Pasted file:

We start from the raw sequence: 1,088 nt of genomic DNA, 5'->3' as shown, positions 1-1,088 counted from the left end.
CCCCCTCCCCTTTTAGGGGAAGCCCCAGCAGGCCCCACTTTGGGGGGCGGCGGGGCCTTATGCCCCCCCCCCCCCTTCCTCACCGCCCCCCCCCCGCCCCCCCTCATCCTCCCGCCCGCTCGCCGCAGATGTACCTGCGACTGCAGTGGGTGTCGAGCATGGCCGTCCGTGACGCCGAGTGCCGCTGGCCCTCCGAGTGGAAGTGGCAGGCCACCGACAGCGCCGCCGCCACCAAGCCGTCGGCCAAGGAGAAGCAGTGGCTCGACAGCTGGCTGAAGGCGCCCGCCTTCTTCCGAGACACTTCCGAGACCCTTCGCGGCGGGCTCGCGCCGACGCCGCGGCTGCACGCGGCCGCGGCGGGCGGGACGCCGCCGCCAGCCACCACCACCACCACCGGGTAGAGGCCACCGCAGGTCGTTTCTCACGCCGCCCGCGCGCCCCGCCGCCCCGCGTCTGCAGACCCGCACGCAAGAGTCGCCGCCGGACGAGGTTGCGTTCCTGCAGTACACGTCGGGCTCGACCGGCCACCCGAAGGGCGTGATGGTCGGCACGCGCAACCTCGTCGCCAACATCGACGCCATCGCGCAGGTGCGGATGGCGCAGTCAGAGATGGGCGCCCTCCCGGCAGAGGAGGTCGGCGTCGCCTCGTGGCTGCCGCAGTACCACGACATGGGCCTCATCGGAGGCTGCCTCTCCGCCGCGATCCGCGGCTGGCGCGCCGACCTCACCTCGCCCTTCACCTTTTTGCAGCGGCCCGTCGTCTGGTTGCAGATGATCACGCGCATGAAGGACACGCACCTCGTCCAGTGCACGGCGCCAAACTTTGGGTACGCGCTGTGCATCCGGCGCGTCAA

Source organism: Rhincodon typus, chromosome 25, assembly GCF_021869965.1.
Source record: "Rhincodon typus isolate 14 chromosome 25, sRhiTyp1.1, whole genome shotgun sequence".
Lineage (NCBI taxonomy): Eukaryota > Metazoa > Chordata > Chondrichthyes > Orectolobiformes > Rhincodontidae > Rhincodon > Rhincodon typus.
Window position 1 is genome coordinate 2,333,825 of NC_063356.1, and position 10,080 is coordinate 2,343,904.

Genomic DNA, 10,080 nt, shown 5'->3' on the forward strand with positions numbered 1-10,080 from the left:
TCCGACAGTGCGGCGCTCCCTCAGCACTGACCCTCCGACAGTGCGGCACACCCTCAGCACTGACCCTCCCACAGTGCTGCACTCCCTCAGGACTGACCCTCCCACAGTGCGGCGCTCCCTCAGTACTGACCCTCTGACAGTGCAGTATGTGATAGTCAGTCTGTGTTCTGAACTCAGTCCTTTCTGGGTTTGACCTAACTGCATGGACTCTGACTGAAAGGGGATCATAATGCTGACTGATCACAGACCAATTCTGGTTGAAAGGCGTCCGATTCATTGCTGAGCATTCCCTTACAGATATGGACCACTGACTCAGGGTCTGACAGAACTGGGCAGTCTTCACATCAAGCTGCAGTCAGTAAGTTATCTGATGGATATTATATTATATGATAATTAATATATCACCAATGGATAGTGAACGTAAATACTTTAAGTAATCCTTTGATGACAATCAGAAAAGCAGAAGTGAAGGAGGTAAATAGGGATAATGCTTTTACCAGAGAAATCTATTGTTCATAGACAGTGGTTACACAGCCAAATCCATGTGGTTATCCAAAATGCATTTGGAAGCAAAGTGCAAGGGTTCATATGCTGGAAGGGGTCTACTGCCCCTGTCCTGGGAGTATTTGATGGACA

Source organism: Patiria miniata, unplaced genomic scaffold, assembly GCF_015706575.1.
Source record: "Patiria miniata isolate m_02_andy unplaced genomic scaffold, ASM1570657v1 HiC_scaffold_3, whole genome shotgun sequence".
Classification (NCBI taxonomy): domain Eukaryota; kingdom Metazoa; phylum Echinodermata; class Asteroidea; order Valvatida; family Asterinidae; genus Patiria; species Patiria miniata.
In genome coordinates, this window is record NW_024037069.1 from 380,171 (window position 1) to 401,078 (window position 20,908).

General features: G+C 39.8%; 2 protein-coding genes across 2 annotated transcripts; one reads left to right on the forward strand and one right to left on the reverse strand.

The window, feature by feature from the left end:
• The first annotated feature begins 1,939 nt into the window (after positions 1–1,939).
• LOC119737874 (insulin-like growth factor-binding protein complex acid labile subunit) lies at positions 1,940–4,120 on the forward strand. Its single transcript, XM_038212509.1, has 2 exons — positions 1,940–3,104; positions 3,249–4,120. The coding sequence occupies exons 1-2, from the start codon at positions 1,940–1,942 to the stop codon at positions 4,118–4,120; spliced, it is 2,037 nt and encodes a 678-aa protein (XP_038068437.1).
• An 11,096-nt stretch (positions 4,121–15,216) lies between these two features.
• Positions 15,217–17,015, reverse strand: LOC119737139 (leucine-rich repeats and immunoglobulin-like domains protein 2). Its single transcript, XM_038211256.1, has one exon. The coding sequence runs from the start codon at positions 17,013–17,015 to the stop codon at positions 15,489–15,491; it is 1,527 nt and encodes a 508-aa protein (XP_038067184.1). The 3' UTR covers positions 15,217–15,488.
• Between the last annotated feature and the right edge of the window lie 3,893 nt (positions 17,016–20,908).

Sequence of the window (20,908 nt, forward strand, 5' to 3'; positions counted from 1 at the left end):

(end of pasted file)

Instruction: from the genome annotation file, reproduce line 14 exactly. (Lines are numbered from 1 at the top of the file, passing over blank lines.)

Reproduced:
The window, feature by feature from the left end: